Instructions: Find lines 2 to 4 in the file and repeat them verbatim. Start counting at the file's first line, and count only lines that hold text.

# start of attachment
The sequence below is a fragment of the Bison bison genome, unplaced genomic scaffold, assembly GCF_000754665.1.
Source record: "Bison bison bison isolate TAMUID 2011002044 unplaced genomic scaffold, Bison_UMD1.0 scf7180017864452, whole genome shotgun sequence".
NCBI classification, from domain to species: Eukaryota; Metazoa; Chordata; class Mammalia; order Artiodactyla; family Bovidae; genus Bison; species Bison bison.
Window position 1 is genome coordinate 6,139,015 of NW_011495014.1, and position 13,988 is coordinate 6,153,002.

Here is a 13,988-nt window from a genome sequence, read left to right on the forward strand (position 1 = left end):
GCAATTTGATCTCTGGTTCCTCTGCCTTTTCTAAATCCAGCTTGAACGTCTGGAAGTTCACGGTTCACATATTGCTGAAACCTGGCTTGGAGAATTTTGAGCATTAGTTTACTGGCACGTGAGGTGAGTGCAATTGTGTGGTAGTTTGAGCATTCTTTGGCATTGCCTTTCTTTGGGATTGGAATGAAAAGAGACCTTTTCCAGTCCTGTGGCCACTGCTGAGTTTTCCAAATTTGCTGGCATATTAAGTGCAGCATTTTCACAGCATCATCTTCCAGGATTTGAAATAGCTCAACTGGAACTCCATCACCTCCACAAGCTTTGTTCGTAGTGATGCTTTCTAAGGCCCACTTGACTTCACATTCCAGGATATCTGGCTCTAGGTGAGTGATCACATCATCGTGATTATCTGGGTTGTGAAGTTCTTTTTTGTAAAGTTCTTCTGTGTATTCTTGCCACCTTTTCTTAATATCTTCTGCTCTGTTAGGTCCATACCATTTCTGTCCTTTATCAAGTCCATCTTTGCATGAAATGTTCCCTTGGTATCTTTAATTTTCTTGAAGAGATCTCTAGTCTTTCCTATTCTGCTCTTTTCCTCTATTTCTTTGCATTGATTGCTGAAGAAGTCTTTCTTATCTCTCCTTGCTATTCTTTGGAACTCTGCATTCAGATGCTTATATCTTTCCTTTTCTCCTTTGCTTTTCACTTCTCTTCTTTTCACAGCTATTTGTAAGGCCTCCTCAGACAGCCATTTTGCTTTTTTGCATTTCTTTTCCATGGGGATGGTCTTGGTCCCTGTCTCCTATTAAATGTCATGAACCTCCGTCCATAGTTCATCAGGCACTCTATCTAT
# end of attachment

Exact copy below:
Source record: "Bison bison bison isolate TAMUID 2011002044 unplaced genomic scaffold, Bison_UMD1.0 scf7180017864452, whole genome shotgun sequence".
NCBI classification, from domain to species: Eukaryota; Metazoa; Chordata; class Mammalia; order Artiodactyla; family Bovidae; genus Bison; species Bison bison.
Window position 1 is genome coordinate 6,139,015 of NW_011495014.1, and position 13,988 is coordinate 6,153,002.